Mrs. Cyrus Bowman has Issued Invita
tions for a bridge party for Tuesday after
noon, Dooember 8.
Complimentary to Mra. Liscomb of New
York, guest of Mrs. George Palmer, Mra
Ward M. Burgess entertained at a beauti
fully appointed bridge luncheon today at
her home. Covers were placed for:
Cenivleve Baldwin, Ella Mae Brown.
Liscomb. Samuel Burns. Jr.;
George Palmer, I Forest Rirhards.
Charles Kountie. Fred A. NhsIi,
Harry Wllklns, Floyd Smith.
John L. Kennedy. Ward M. Burgess.
Mr. and Mrs. J. W. Plnkerton entertained
at cards Monday evening for the members
of the Happy Hours Whist oluh. Those
Mr. an 1 Mrs. Jones.
Mr. and Mrs. Jes en.
Mr. and Mrs. F. B. Flnnell.
Mr. and Mrs. Oakes.
Mr. and Mrs. William Eden.
The members of the Jolly Twelve Whist
club were entertained Monday evening at
the home of Mr. and Mra. E. C. Lloyd.
Those present were:
Mr. and Mrs. I). E. Lovejoy.
Mr. and Mrs. E. L. Lawler.
Mr. and Mrs. Wlllism Drake.
Mr. and Mrs. Henry Aahel.
Mr. and Mrs. J. J. Mullen.
Mr. and Mrs. E. C. Lloyd.
Mlts Brownie Bess Raum was hostess
Tuesday at the masting of the Bridge
Luncheon club. Miss Jean Barkalow of
Denver, Mlsa Agnes Burkley and Mis Claire
Helens Woodard were ' the guest of the
club. Those present were:
Eugene Whltmore, Jean Barkalow
France Nash, of Denver,
Carolyn Barkalow, t Claire Woodard.
Agnes Burkley, .
Mra. Denlae Barkalow.
The Crescent Whist club was entertained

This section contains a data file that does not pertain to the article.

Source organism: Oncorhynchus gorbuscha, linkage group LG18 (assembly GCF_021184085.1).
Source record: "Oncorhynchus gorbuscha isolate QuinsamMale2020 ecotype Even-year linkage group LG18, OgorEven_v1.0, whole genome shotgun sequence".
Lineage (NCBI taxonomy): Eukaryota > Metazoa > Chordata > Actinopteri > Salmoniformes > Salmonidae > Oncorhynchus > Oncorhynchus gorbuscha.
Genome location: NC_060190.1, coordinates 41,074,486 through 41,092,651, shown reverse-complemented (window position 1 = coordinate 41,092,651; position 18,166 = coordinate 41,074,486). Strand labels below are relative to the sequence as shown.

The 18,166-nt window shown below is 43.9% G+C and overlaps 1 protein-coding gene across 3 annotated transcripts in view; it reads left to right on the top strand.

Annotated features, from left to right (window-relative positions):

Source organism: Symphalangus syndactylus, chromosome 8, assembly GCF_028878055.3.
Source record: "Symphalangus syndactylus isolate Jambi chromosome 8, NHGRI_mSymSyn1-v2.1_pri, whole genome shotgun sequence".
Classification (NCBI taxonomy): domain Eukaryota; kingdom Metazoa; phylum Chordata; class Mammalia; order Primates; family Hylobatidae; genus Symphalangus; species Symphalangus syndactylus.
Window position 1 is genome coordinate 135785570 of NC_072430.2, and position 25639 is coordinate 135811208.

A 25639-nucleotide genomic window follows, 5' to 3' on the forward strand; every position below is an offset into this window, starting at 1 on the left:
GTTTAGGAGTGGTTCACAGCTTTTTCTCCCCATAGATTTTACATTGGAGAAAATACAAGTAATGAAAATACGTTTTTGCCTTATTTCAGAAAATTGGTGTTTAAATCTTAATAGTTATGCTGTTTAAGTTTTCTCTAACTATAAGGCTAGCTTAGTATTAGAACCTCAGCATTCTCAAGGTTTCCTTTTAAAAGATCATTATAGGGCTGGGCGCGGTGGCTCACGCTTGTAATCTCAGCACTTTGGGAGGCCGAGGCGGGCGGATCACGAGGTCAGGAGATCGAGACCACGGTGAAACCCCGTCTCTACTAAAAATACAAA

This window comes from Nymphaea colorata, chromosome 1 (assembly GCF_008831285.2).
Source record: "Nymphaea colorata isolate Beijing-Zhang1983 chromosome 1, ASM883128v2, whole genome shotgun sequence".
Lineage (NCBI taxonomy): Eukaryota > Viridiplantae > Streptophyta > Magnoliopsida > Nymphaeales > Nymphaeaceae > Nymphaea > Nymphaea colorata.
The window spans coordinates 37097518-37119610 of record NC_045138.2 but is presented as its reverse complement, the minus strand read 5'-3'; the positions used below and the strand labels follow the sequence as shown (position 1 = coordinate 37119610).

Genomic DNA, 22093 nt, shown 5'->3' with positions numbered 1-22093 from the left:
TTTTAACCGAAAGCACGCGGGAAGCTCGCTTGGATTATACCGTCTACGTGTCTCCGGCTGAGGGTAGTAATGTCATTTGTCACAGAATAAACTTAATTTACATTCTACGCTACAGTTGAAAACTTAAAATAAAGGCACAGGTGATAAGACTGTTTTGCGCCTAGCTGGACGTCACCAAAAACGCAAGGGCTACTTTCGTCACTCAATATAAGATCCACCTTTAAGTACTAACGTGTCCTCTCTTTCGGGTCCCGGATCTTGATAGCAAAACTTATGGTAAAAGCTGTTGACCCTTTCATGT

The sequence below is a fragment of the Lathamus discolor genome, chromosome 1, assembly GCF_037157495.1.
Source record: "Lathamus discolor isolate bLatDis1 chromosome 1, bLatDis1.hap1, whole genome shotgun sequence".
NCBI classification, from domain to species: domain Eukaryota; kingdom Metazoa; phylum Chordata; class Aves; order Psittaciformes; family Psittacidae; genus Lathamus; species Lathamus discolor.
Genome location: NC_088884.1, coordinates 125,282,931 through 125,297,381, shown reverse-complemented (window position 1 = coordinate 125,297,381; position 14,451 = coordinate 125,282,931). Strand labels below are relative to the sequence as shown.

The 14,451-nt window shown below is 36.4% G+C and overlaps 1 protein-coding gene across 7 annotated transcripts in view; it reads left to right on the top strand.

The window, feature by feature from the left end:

Tuesday by Mr. A. A, Crandall. Those
present were Mesdamea Aj W. Fogg, W.
B. Tagg, F. Read, L. A. Derrnody, J.
Wynesa, W. D. Routt, I, B. Holly, Cllna,
F. D. Franklyn. Thomas Kelly, A. Han
oock, C. H. Malllson and A. A. Crandall.
Mlsa Carolyn Barkalow ' ha returned
from a short visit In St. Paul, Minn.
M ss Alice Cary McGrew, who has been
visiting in Lincoln, Is expected home Thurs
day. Mr. and Mr. Fred W. Thomas have
moved Into their new horn at 607 South
Mra Robert Lee Hamilton and little
daughter Lea of Lincoln, who are the
guest of Mr. and Mra Will Her, return to
. Mr. C. B. Miller of Manning, la., and
her alater, Ml Cora Louden of Chloago,
who have been Waiting Misses Agnea and
Gertrude Lynch, returned horn last even
ing. San Francisco .Gets
Directory Board of General Federation
at Colfax, la,, Decides to Take
Convention to Coast.
COLFAX, la., Nov. 90. After a spirited
contest among the members of the direc
tory board of the General Federation of
Women' clubs, which ha been In session
here for two days, San Francisco wa
chosen as the next meeting place of the
biennial session. It will be held In June,
Niagara Falls, Salt Lake City, Montreal
and Atlantic City were- eager bidder for
the convention. Memphis, Tenn., secured
the meeting of the council of the federa
tion. Thl meeting will b held next year
In May, and la made tip of the president
of the state federations, president of wom
en's club and standing committee of the
federation. The session of tha board will
close Friday. '
MAN BEHEADED BY A TRAIN
Eya-Wltaesa Aaaerta Artaar Com
mitted Salclde Friends Say- !
NOW TORK. Nov! .. Daniel Arthuri
vice president and treasurer of a New
Tork Machine company, was beheaded by
a passenger train at the Paclflo avanu